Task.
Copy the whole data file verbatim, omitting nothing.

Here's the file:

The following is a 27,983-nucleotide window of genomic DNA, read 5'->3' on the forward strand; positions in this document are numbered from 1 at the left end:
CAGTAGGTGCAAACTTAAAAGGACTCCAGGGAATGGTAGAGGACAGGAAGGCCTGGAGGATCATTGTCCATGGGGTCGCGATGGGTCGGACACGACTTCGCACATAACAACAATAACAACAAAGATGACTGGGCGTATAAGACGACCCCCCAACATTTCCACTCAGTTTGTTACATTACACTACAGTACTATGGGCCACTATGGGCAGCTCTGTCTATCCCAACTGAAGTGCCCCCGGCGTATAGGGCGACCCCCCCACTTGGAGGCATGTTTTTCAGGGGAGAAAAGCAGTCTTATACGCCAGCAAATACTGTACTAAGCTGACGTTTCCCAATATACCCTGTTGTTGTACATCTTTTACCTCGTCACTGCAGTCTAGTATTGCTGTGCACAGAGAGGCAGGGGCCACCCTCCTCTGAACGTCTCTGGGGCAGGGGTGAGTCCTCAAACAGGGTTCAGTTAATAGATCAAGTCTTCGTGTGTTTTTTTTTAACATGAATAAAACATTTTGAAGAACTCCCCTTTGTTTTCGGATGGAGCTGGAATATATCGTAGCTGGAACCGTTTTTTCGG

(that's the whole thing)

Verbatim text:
The following is a 27,983-nucleotide window of genomic DNA, read 5'->3' on the forward strand; positions in this document are numbered from 1 at the left end:
CAGTAGGTGCAAACTTAAAAGGACTCCAGGGAATGGTAGAGGACAGGAAGGCCTGGAGGATCATTGTCCATGGGGTCGCGATGGGTCGGACACGACTTCGCACATAACAACAATAACAACAAAGATGACTGGGCGTATAAGACGACCCCCCAACATTTCCACTCAGTTTGTTACATTACACTACAGTACTATGGGCCACTATGGGCAGCTCTGTCTATCCCAACTGAAGTGCCCCCGGCGTATAGGGCGACCCCCCCACTTGGAGGCATGTTTTTCAGGGGAGAAAAGCAGTCTTATACGCCAGCAAATACTGTACTAAGCTGACGTTTCCCAATATACCCTGTTGTTGTACATCTTTTACCTCGTCACTGCAGTCTAGTATTGCTGTGCACAGAGAGGCAGGGGCCACCCTCCTCTGAACGTCTCTGGGGCAGGGGTGAGTCCTCAAACAGGGTTCAGTTAATAGATCAAGTCTTCGTGTGTTTTTTTTTAACATGAATAAAACATTTTGAAGAACTCCCCTTTGTTTTCGGATGGAGCTGGAATATATCGTAGCTGGAACCGTTTTTTCGG